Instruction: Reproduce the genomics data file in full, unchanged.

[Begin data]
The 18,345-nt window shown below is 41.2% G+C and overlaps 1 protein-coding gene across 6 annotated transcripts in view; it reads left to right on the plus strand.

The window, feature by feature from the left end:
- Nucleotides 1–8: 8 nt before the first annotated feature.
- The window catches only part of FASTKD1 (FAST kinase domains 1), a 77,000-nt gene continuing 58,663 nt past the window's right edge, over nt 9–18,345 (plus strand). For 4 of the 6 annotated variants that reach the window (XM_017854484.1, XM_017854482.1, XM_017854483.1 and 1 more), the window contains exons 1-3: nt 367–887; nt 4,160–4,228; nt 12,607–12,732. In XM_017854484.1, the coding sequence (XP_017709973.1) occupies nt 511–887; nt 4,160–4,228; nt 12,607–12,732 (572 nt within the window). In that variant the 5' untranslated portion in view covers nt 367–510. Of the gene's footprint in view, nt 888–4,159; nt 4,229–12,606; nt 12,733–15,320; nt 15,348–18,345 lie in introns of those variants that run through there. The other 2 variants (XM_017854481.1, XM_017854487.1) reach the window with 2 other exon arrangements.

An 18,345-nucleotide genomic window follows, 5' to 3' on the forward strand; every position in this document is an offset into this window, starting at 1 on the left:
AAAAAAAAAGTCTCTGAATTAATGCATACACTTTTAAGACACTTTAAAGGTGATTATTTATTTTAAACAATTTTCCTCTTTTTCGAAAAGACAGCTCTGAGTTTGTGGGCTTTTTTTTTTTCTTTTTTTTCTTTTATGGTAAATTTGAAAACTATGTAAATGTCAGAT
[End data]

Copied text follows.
The 18,345-nt window shown below is 41.2% G+C and overlaps 1 protein-coding gene across 6 annotated transcripts in view; it reads left to right on the plus strand.

The window, feature by feature from the left end:
- Nucleotides 1–8: 8 nt before the first annotated feature.
- The window catches only part of FASTKD1 (FAST kinase domains 1), a 77,000-nt gene continuing 58,663 nt past the window's right edge, over nt 9–18,345 (plus strand). For 4 of the 6 annotated variants that reach the window (XM_017854484.1, XM_017854482.1, XM_017854483.1 and 1 more), the window contains exons 1-3: nt 367–887; nt 4,160–4,228; nt 12,607–12,732. In XM_017854484.1, the coding sequence (XP_017709973.1) occupies nt 511–887; nt 4,160–4,228; nt 12,607–12,732 (572 nt within the window). In that variant the 5' untranslated portion in view covers nt 367–510. Of the gene's footprint in view, nt 888–4,159; nt 4,229–12,606; nt 12,733–15,320; nt 15,348–18,345 lie in introns of those variants that run through there. The other 2 variants (XM_017854481.1, XM_017854487.1) reach the window with 2 other exon arrangements.

An 18,345-nucleotide genomic window follows, 5' to 3' on the forward strand; every position in this document is an offset into this window, starting at 1 on the left:
AAAAAAAAAGTCTCTGAATTAATGCATACACTTTTAAGACACTTTAAAGGTGATTATTTATTTTAAACAATTTTCCTCTTTTTCGAAAAGACAGCTCTGAGTTTGTGGGCTTTTTTTTTTTCTTTTTTTTCTTTTATGGTAAATTTGAAAACTATGTAAATGTCAGAT